Alzheimer's drug: What is solanezumab – and how does it work?

Trials for a new drug show it may slow memory loss when administered over a period of years

Alexander Sehmer
Wednesday 22 July 2015 16:43 BST
For decades there has been no progress on the treatment of Alzheimer's disease
For decades there has been no progress on the treatment of Alzheimer's disease (Getty)

Scientists have welcomed the first evidence of a drug that can slow the underlying causes of Alzheimer's disease.

The new drug is important as for decades there has been no progress on the treatment of Alzheimer's, but results from the trials for solanezumab suggest the drug slows the onset of the disease.

Why are people excited about this?

Alzheimer's disease mainly affects people over the age of 65 and is the most common form of dementia. There are more than 520,000 people in the UK with Alzheimer's disease, according to the Alzheimer's Society.

The disease has so far proved incurable. Over the last ten years most drug studies focused on Alzheimer's prevention or treatment have been discontinued amid disappointing results and high financial cost.

Eli Lilly, the US company behind solanezumab, even abandoned one of its own trials in 2012 over lack of progress.

Since existing drugs do not slow the deterioration of Alzheimer's patients and there has been no progress in developing a treatment, the results of the solanezumab trials are good news.

So how effective is this new drug?

It's certainly not a cure for Alzheimer's. The drug was shown to slow memory loss in patients with mild Alzheimer's disease when administered over the course of several years.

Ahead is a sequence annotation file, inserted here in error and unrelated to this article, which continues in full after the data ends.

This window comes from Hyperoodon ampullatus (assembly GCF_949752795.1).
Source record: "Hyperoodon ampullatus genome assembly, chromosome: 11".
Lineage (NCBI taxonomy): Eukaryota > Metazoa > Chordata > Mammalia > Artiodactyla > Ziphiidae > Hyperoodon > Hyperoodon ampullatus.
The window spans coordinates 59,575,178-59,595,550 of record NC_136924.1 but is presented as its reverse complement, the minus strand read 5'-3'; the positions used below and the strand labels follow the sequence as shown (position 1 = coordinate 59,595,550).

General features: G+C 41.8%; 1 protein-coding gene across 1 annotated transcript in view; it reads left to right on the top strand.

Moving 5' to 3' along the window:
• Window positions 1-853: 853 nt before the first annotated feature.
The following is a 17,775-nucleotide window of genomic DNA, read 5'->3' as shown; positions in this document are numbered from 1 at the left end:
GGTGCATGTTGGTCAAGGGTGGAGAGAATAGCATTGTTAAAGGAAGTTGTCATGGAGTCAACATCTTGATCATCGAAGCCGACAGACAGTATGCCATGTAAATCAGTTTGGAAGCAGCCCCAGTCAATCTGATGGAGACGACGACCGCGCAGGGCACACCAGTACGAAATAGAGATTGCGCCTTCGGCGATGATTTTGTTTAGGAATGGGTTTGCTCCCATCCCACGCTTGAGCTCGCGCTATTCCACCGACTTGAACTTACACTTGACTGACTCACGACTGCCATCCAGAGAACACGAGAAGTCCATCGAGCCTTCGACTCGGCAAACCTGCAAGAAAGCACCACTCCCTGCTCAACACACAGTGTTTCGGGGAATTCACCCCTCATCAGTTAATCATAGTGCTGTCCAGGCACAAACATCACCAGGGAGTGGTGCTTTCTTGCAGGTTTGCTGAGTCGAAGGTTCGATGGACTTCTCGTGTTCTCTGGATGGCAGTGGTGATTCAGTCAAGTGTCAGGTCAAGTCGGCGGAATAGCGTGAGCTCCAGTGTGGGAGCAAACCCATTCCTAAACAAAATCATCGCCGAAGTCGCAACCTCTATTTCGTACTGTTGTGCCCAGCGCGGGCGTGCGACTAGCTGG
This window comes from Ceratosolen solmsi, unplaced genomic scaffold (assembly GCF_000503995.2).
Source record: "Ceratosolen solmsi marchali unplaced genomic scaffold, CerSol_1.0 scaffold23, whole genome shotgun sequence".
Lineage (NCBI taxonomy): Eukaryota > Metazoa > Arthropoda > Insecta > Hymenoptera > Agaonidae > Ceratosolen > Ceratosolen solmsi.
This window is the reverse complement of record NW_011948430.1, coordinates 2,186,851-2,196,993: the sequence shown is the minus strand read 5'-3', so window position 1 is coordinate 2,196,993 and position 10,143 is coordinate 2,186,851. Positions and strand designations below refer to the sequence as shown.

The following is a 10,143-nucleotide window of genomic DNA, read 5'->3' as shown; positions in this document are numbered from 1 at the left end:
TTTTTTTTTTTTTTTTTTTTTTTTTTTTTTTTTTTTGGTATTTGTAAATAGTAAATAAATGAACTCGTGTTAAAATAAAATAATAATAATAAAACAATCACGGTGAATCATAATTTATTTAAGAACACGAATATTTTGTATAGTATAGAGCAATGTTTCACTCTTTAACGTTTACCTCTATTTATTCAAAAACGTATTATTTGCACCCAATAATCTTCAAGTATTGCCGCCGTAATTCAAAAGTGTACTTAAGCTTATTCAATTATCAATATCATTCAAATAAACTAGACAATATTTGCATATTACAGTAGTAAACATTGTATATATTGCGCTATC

The trial results show that those who took the drug for 3.5 years saw greater benefits than those who had taken it for only two years.

But the actual effects of the drug after this time seem unlikely to be discernable to the patient's friends and family.

Further trials are needed.

How does it work?

Dr Doug Brown, the head of research at the Alzheimer's Society, says the drug is "able to reduce the sticky plaques of amyloid that build up in the brain" of Alzheimer's patients.

Amyloids are abnormal proteins that can collect as deposits in parts of the body and are the most obvious physical manifestation of the disease.

In the case of Alzheimer's patients they clump between nerve cells and damage the brain.

By tacking these, the drug could delay the onset of the disease.

And what comes next?

More trials and closer analysis of the data.

Results from further trials are expected in 2016, but the drug is unlikely to be available on the NHS for quite some time.

Join our commenting forum

Join thought-provoking conversations, follow other Independent readers and see their replies


Thank you for registering

Please refresh the page or navigate to another page on the site to be automatically logged inPlease refresh your browser to be logged in